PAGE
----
ZIMBABWE: Worrying rise in STIs among young people
Photo: Obinna Anyadike/IRIN
Limited sex education in schools
Harare, 14 April 2010 (PlusNews) - A new report by Zimbabwe's National AIDS Council (NAC), showing a dramatic rise in sexually transmitted infections (STIs) among people aged 15 to 24 in the capital, Harare, has health experts worried that the country's success in reducing HIV could be unravelling.
STIs heighten vulnerability to HIV infection, and this age group is one of the hardest hit. According to the NAC report, more than 24,000 people were treated for STIs in 2009, compared to 8,500 cases recorded in 2008; over 60 percent of the cases were women.
During this time almost 900,000 male condoms and over 155,000 female condoms were distributed in Harare. Itai Rusike, executive director of the Community Working Group on Health (CWGH), a network of civic groups that promote health awareness, blamed the rise in STIs on a too narrow focus on HIV/AIDS treatment.
"In the last two to four years we have concentrated our focus on access to treatment, especially access to ARVs (antiretrovirals), at the expense of preventive services," he told IRIN/PlusNews.
"Right now the bulk of our AIDS levy money [a 3 percent tax on income] is going towards procurement of ARVs, to the detriment of health education awareness campaigns, especially for the young adults who are supposed to be our hope for the future."
Zimbabwe's adult HIV prevalence has been on a downward trend, dropping from 14.1 percent in 2008 to 13.7 percent in 2009.
Young people neglected
In 2009 the CWGH conducted an assessment of young people's needs for sexual reproductive health and HIV/AIDS interventions, which indicated that sex work, intergenerational relationships, early marriage, early sexual debut and unplanned pregnancy were among the challenges they faced.
In its recently published 2009 annual report the CWGH noted that young people had limited access to reproductive health information and services. "If we do not invest in preventive services, all the gains we have scored so far in HIV prevalence rate will be eroded," Rusike warned.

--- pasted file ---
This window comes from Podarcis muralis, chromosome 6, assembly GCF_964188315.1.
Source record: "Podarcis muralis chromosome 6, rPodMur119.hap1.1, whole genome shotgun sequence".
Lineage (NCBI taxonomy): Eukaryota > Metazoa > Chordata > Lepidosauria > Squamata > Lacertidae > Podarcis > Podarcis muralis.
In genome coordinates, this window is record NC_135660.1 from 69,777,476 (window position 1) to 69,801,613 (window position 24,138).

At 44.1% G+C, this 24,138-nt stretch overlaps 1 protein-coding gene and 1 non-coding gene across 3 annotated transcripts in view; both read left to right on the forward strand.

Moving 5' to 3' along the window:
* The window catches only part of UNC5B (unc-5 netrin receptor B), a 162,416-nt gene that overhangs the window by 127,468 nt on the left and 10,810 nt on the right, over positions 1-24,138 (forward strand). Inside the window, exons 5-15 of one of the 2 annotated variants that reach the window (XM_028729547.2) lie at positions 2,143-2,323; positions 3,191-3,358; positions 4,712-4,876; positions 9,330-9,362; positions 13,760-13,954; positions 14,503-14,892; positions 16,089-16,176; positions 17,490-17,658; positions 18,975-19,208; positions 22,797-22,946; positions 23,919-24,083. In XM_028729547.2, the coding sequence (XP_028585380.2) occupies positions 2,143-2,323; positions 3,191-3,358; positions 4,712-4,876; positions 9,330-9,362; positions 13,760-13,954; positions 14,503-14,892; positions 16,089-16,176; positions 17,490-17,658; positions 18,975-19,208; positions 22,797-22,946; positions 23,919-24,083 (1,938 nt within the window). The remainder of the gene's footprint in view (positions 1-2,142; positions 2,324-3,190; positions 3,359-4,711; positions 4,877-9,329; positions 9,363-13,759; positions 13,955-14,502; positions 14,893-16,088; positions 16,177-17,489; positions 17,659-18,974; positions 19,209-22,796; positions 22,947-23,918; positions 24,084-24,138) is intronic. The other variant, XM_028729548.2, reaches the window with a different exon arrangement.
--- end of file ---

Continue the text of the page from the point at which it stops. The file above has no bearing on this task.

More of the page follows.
|If we do not invest in preventive services, all the gains we have scored so far in HIV prevalence rate will be eroded
"Youth-led peer education activities need to be well co-ordinated and supported with financial resources, education materials, mentoring and capacity building, in order for them to be sustainable," he pointed out.
Orirando Manwere, a National AIDS Council (NAC) information officer, agreed that the rise in STI infections was an urgent call to action. "There is a need to carry out a study on why this is the trend, but generally this could be attributed to early sexual debut among the youth, unprotected sex, abuse by older men - particularly among the women and girls."
Manwere said Zimbabwe's current policy on sex education did not allow HIV/AIDS organizations to go into schools and teach young people about issues like condom use, but discussions between non-governmental organisations and government were ongoing. "It is clear that the youth are indeed sexually active and need to be empowered on sexual and reproductive health issues."
AIDS activist Martha Tholanah attributed the STI increase to the violence that occurred in the aftermath of the March 2008 election.
"Youths were used to target other youths - we had reported cases of a sexual violence, which I do not think were followed up adequately, as many actors were very fearful of the repercussions if they dealt with these issues."
Many organizations, especially those working with young people, are still struggling to get on their feet after the economic and political disruptions of 2008 and beyond.
"I do not think many organisations working on sexual and reproductive health have regained the impetus they had before political and economic disruptions," Tholanah commented. "I believe we will still see more negative health effects resulting from that era."
Theme (s): Care/Treatment - PlusNews, Health & Nutrition, HIV/AIDS (PlusNews), Prevention - PlusNews,
[This report does not necessarily reflect the views of the United Nations]